Take the 2-minute tour ×
Stack Overflow is a question and answer site for professional and enthusiast programmers. It's 100% free, no registration required.

Is there any way to install a Linux device driver without connecting the device?

I have complete access to the driver code. I'm using Linux Kernel 2.6.35.

I have tried insmod and modprobe to no avail. I am working on a custom driver (I didn't write it) but there isn't any documentation.

share|improve this question
    
insmod? modprobe? –  Paul Tomblin Oct 3 '12 at 18:28
    
A properly written device driver should not install if no instances of the device exist in the system. In some version of Unix the probe() function of the driver checks if the device is present. In Linux the probe functionality is incorporated into the _init() routine. If you insist on having the driver code in memory, then don't build it as a loadable module, but rather select the Linux driver to be part of the memory-resident kernel. –  sawdust Oct 4 '12 at 9:33
    
@sawdust That sounds like an answer to this question. Could you put the procedure to selecting the Linux driver as part of the memory-resident kernel as an answer to this question? –  rabidhamper7 Oct 5 '12 at 12:12
add comment

2 Answers

up vote 1 down vote accepted

A properly written device driver should not install when no instances of the device exist in the system (hot-pluggable device might be an exception). In some versions of Unix the probe() function of the driver checks if the device is present. In Linux the probe functionality is often incorporated into the _init() routine. When no hardware is detected, the driver should not register itself, and return status that would cause it to be unloaded if it is a module.

If you insist on having the driver code in memory, then don't build it as a loadable module, but rather select the Linux driver to be part of the memory-resident kernel. Building a driver as a loadable module is selected by typing an "M" in the menuconfig program. To have the driver built into the kernel, use the space bar to select the driver. The selection will be marked with an asterisk * rather than an M to indicate this difference.

(The text for this menuconfig dialog comes from Kconfig files. The product of this configuration dialog is the .config file, which has configuration symbols that are used in Makefiles to control the compilation of object files. The previous assumes that this driver has been incorporated into the Linux kernel source code tree. If all you have is the source code file, then you'll have to decide where in the source tree this driver fits. You then might be able to manually edit a Makefile to unconditionally compile the driver in that appropriate sub-directory. Or customize the Kconfig and Makefile files with a configuration variable for this driver.)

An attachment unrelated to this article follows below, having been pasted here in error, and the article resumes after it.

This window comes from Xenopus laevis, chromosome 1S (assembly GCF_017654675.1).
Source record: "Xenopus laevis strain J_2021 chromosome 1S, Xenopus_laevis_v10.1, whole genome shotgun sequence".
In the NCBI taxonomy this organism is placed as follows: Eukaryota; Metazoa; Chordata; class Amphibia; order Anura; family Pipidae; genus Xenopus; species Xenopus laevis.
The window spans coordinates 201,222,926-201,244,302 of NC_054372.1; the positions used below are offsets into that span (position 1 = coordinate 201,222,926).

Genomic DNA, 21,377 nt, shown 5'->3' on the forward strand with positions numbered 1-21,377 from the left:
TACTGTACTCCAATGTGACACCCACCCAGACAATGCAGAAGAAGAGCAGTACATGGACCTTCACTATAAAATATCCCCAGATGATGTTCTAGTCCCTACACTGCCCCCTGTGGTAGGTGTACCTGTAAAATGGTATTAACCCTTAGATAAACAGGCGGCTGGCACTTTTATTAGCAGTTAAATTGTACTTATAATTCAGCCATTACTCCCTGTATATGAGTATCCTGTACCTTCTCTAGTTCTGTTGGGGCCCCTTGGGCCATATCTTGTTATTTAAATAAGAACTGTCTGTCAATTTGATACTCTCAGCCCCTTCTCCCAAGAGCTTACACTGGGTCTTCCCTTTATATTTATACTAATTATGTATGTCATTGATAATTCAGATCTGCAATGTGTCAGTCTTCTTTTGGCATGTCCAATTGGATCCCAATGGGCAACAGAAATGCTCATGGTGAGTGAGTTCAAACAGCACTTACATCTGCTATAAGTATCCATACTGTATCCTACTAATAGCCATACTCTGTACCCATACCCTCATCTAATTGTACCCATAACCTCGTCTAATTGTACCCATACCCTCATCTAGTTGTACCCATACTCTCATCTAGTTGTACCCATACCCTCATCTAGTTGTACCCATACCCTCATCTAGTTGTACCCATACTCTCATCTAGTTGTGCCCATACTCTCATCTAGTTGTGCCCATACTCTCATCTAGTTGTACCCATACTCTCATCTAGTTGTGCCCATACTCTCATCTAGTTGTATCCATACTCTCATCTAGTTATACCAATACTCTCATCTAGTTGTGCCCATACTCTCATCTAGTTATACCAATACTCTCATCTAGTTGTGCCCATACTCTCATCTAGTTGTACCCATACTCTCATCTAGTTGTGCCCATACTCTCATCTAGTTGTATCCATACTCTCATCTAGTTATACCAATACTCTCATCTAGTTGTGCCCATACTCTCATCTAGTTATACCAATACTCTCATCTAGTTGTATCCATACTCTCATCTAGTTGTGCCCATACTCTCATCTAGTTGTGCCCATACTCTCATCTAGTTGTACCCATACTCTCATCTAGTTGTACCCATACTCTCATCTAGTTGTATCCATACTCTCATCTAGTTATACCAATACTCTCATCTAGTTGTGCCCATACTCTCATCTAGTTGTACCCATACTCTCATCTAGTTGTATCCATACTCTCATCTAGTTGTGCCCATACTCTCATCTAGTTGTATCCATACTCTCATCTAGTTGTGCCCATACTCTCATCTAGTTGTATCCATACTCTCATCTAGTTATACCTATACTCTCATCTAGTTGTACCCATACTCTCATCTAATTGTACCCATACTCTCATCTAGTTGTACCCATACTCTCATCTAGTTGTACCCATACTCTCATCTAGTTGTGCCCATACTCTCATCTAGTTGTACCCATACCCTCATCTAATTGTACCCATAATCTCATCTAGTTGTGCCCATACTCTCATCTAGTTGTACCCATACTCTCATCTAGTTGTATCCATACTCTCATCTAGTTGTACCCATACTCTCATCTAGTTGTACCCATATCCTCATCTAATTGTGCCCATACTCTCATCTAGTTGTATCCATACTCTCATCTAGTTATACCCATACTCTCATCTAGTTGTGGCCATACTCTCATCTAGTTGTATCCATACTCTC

To keep all of the driver's code resident, you will have to make some minor code changes. Normally the initialization code and data are placed in text and data sections separate from "ordinary" text and data, and this memory section is freed once the kernel has finished booting. To prevent any driver code and data from being freed, remove the __init and __exit section specifiers in declarations.

Of course you will have to build a new kernel binary in order to incorporate this device driver. You should try to use the previous build's .config file before adding the driver.

share|improve this answer
    
I think this answers the asked question. I haven't had a chance to try it yet, but thank you! –  rabidhamper7 Oct 8 '12 at 12:40
add comment

Device drivers in Linux are (mostly) kernel modules. So yes! All you need to do is load the kernel module.

Compile the code to a kernel module, make install and modprobe <modulename>.

The documentation of your driver should've already told you that tho. ;)

share|improve this answer
    
<modulename> would be the modulename.ko file? –  rabidhamper7 Oct 3 '12 at 18:39
    
without the .ko part, yes. –  Gung Foo Oct 3 '12 at 18:40
    
P.S. There is no documentation with this driver, unfortunately. –  rabidhamper7 Oct 3 '12 at 18:41
    
I just tried it. Modprobe comes back with FATAL: Module modulename not found. When I try # insmod modulename.ko I get insmod: error inserting 'modulename.ko': -1 No such device –  rabidhamper7 Oct 3 '12 at 18:43
    
After asking around a little more, I found out that the driver code is what is causing the problem. I'm going to add some ifdef statements to block out code that accesses the PCI bus. Thanks for your help! –  rabidhamper7 Oct 3 '12 at 19:30
add comment

Your Answer

 
discard

By posting your answer, you agree to the privacy policy and terms of service.

Not the answer you're looking for? Browse other questions tagged or ask your own question.